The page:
Baxter City Council: Variance application ignites discussion on garage door restrictions

Council members expressed interest in taking another look at how city ordinances address garage doors, as well as other stipulations that differentiate residential and commercial properties.

Baxter resident Dale Westhoff (right), addresses the council during its Tuesday, Nov. 19 meeting, for a potential variance that would allow an 11-foot high garage door in an R1 low-density residential property. While denying the application, council members noted the debate pointed to a large issue of how building sizes, door heights and zones factor into the makeup of the city. Gabriel Lagarde / Brainerd Dispatch

BAXTER — During its biweekly meeting Tuesday, Nov. 19, the Baxter City Council opted to deny a request for a variance that would have allowed an 11-foot high garage door on a low-density residential Whipple Lake property, but an animated discussion could point to possible changes to the ordinance going forward.

Multiple council members expressed an interest in revisiting the issue and possibly directing staff to pursue a revision to the ordinance.

Applicants Dale and Cindy Westhoff presented an application to the city to grant a variance on the property at 14354 Shoreview Drive. As the ordinance is currently written, properties in R1 zones must have overhead doors that don’t exceed 9 feet.

Per discussions, the variance would come with the understanding the higher door is intended to allow a mid-sized recreational vehicle in for storage and that a false facade of swinging panels would be installed that matches the stucco finish of the building and masks the door as a standard 9-foot entrance. The Westhoffs noted these plans came after a substantial kitchen and garage addition had been added to the property.

However, city ordinances also dictate that the Westhoffs are restricted where they can park the RV out in the open on a lakefront property.


“We know we can’t meet all those criteria,” Dale Westhoff said. “We’re looking at the variance as a kind of compromise. Looking in from the street, it wouldn’t look like a higher door, it would appear to be 9 feet from any angle of the street or adjacent properties to our own.”

Much of the debate between council members revolved around conflicting positions that the Westhoffs had done good diligence in terms of planning and design to accommodate the city, but that handing out variances without suitable justification would only serve to undermine the purpose of the ordinances as they’re written now.

Echoing council member Mark Cross, council member Todd Holman said he applauded the Westhoffs for their ingenuity and design, but felt it would complicate what may be a citywide issue in how commercial areas are separated and aesthetically differentiated from residential properties.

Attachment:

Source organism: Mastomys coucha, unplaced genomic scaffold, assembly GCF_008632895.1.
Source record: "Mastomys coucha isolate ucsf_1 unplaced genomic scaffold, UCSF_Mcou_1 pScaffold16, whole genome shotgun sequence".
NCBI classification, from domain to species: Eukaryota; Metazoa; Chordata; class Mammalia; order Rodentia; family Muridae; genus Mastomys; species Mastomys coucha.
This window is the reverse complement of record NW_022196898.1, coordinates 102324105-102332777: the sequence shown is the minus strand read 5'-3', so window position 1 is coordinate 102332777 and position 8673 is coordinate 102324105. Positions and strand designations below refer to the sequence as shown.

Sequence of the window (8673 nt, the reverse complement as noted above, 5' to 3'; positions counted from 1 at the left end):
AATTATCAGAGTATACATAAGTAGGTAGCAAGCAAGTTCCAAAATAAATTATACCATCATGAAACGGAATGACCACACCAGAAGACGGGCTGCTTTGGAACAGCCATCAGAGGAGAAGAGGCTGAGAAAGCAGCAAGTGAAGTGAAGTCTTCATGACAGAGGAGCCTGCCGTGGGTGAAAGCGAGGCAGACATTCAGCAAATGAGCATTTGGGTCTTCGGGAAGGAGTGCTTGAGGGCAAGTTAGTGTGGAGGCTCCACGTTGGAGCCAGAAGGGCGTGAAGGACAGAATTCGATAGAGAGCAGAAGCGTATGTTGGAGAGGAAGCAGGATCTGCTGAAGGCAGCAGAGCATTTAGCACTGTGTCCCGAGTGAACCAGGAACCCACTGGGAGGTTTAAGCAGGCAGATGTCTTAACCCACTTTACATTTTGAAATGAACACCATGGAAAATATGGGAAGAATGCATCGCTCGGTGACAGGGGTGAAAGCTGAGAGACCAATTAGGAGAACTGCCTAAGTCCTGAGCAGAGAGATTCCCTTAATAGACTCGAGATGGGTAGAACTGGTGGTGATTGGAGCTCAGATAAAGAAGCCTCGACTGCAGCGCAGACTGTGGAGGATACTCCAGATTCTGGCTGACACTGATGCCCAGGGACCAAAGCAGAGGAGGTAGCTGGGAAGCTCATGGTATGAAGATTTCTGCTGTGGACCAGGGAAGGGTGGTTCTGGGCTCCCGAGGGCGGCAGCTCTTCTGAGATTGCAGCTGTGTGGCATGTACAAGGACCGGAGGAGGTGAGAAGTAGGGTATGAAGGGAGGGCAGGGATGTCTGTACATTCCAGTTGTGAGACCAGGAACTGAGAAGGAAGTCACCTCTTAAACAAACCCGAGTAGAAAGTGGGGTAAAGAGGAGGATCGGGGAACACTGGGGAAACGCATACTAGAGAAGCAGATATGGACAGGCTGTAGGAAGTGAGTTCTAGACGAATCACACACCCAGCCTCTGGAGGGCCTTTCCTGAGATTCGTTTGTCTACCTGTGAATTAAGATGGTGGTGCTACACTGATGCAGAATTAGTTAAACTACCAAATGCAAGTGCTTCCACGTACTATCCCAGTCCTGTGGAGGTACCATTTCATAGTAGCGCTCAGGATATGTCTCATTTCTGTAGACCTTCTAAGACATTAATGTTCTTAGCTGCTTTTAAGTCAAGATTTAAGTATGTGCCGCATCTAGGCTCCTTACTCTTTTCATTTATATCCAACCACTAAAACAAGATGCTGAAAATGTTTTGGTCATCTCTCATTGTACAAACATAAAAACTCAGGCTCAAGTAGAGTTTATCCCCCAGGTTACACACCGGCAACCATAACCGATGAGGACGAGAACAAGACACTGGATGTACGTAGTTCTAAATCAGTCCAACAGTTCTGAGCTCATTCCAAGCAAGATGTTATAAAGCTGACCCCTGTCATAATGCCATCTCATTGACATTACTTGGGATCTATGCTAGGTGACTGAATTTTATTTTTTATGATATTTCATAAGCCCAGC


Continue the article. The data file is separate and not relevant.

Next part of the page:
“What I’m struggling with is a way for us as a city operating,” Holman said. “Ordinances set the playing field for everyone to behave and design. … I think for residential properties the door height might have been a way to restrict the size of the building so that they look residential. One person may be fine with a 10-sided pole barn in a residential lot and the other might not.”

Council member Zach Tabatt said he understood the purpose and need to honor ordinances that pertain to property zones like R1 low-density residential zones, but questioned some of the particular guidelines that restrict one from the other.

“I’m curious why we allow a building large enough to house this vehicle, but not a large enough door for the vehicle in question,” Tabatt said. “The building is already large enough where a commercial-sized door would fit, but it’s the door that makes it a commercial building? I don’t know. The concept confuses me.”

In turn, Cross noted an amendment to the ordinance may be in order, as there may be a number of property owners with similar concerns and plans for their properties. Mayor Darrel Olson said he agreed and speculated if the city should look at revamping its approach to the storage of large vehicles including RVs and garage restrictions.

“I think these problems were birthed with legitimate reasons. I don’t think it was meant to be punitive, but for good reasons at the time,” Olson said. “But, maybe it’s time we took another look at it.”

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